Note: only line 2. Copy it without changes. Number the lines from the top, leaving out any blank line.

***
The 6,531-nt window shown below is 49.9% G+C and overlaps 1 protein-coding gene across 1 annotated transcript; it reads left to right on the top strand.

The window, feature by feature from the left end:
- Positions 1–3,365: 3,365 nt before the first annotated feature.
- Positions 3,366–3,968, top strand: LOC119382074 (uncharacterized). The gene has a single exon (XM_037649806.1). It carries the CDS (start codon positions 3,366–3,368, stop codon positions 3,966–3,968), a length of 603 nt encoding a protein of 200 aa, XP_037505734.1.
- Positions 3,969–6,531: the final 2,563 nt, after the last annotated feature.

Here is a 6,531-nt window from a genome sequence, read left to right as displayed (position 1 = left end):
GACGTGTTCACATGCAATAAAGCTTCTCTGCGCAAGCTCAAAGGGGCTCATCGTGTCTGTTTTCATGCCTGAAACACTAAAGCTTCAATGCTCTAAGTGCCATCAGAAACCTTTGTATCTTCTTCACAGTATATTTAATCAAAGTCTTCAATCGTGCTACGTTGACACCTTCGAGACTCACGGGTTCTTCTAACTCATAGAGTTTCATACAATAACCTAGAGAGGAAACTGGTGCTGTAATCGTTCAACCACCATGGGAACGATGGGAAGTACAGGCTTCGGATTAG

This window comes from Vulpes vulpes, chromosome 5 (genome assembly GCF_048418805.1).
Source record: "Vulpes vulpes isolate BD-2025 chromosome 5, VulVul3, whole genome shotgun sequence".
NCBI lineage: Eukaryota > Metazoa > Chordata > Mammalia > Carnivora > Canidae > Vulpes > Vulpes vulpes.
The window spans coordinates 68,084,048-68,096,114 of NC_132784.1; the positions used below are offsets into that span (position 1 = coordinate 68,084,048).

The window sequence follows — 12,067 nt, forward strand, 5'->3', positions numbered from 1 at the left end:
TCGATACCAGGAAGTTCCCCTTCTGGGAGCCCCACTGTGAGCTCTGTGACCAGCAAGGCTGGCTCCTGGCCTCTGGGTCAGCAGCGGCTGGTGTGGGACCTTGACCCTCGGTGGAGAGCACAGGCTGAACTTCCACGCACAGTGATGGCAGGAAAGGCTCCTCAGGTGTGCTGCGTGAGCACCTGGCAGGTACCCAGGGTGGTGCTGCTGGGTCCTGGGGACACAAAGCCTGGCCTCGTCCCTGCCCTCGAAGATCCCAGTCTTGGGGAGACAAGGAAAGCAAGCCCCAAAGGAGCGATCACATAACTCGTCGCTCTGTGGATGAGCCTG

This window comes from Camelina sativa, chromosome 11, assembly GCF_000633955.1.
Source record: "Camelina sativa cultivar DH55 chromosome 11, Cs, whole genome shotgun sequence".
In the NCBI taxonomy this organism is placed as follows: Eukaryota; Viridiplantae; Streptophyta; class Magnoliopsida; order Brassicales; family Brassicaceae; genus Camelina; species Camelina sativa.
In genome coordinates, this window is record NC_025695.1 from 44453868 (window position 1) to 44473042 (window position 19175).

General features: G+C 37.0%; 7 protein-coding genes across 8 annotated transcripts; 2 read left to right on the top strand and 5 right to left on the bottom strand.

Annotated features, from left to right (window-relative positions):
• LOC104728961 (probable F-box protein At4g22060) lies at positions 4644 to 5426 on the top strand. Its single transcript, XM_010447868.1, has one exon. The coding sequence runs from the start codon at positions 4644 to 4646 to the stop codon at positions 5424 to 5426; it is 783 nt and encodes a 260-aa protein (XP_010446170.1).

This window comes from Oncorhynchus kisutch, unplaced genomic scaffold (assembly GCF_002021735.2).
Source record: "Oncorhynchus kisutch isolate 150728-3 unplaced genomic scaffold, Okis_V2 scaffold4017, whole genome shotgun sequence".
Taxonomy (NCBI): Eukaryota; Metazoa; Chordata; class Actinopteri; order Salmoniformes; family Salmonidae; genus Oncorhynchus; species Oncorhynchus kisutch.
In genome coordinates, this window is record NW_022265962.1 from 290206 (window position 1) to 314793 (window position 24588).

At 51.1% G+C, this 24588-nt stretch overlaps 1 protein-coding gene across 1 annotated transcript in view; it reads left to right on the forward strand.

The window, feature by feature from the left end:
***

The window, feature by feature from the left end: